Now, for some anecdotes. This has got to be the *strangest* ride story ever. This is how I heard it retold, any mistakes are mine. Seems Lois was running up in the front group, then she was gone. Nobody was quite sure when she dropped back. One rider said he thought she`d decided the pace was too fast and dropped back. Mike Caudhill laughed at that idea and said they should have known better... Lois could have been shot through with an arrow and still wouldn`t have thought any pace was too fast. >g< Seems Lois had come off her horse, hurting her ribs in the process, and the horse had taken off down the pavement. She tracked it a long way by skid marks on pavement. It left the Park, crossed 2 cattle guards and ended up on a Standardbred farm. She came in and asked the workers there if they`d seen her horse. They said, "Yes, and it totally disrupted their schedule". They were palpating mares and very ticked off. They told her she could *not* have her horse back until she helped them finish up...and they were serious! She said some guy who`d been helping them left, and they gave her his job which was holding the mare`s tail. Here`s a woman who`d come off, got hurt ribs, there are search parties out looking for her and the horse and they`re making her hold mare`s tails to be palpated for 40 MINUTES!!!! Poor Lois finally earned her horse back, and was about a loop behind everyone. She was coming in from her first 15 miles as we finished 25 and she was hurt. I figured she`d quit. Ha. She finished the ride. >g<

As I was finishing up my last hold, I heard hoots and hollers and a group of 3 horses & riders passed on the outside crosscountry course with 1.5 miles to go to the finish of their 50. They went up to where you turn on the track and turned in, then two horses & riders, and one horse with an empty saddle came racing down the track. Everyone yelled at the riders in front that the other was down but they either didn`t hear or didn`t care. They went right by the vet check for the first pass, did the full one mile around the track and raced in to the finish with the loose horse right with them. When they stopped he did too. Poor Kay (bad with last names) got her horse back and rode the mile again so she`d get her completion. I told her she`d be legal if she`d just jog it on foot since the horse had already been around, but she didn`t see it that way. >g<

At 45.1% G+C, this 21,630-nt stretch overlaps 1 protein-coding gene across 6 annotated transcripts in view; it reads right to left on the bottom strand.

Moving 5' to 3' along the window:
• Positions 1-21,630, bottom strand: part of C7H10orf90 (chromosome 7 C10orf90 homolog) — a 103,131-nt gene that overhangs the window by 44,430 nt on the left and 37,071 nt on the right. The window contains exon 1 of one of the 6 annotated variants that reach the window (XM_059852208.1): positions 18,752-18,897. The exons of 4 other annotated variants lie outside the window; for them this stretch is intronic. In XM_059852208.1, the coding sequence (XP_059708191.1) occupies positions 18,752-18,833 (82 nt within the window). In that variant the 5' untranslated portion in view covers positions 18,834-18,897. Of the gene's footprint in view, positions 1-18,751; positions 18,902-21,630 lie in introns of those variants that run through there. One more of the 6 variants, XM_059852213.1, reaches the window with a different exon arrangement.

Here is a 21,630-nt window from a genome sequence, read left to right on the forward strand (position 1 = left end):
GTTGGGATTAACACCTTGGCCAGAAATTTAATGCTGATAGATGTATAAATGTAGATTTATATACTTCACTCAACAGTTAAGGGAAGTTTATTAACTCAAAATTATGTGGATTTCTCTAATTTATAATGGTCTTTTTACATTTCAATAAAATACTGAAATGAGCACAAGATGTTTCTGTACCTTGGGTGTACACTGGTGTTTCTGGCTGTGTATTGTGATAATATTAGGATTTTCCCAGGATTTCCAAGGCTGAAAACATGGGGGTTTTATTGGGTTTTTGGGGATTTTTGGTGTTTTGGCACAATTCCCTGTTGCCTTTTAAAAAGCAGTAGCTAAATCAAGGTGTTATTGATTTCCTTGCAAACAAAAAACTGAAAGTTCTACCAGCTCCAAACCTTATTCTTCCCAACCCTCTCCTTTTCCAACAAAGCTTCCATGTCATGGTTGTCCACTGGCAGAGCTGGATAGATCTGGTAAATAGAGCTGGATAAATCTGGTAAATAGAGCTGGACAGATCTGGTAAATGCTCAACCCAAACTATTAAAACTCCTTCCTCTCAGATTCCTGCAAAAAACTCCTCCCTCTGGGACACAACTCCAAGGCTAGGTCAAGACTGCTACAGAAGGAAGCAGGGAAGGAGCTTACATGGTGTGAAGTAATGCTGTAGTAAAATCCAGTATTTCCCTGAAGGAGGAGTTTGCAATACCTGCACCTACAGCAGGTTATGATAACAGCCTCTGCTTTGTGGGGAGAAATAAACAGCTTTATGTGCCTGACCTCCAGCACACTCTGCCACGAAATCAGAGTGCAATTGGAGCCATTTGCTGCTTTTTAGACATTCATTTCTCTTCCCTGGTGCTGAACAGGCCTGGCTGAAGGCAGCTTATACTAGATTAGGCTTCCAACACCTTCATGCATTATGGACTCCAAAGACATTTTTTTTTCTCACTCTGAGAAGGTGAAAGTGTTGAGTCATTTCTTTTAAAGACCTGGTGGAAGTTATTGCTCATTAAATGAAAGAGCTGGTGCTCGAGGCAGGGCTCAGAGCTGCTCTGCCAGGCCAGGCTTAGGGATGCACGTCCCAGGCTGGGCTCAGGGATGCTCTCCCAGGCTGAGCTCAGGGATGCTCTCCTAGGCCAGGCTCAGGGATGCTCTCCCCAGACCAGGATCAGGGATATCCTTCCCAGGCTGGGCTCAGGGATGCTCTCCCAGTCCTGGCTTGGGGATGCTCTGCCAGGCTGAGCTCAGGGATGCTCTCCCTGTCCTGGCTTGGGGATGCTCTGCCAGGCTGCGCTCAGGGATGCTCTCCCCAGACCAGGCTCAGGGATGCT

The evening after the ride the Pyramid Society invited any endurance horses who could prove their Egyptian heritage to be ridden in the show ring while they presented the BC awards...ceremonial saddles which were a gift of the Prince of Morocco (I think I got that right). The horses looked good and didn`t act too silly about being indoors until they saw those saddles. Oh boy! No way they wanted anything to do with those things. Just to tell you how overwhelming they were, when they displayed them at our awards later a stray dog was trotting by, suddenly saw the saddles and sort of bristled and went way around them. >g< It would be a real bummer if you figured out that was the only saddle that really fit your horse and you had to compete in it from now on. >eg<

My only regret about the weekend was that we didn`t get a chance to tour the park. As Josie and I came in from our last 10 mile loop, which our horses had cantered most of, it was really cool to cross the road and enter the long gradual climb as we passed jump after jump of the Rolex course, top the hill and do that final lap around the track. What fun.


Angie & Huckelberry Moon (just this once)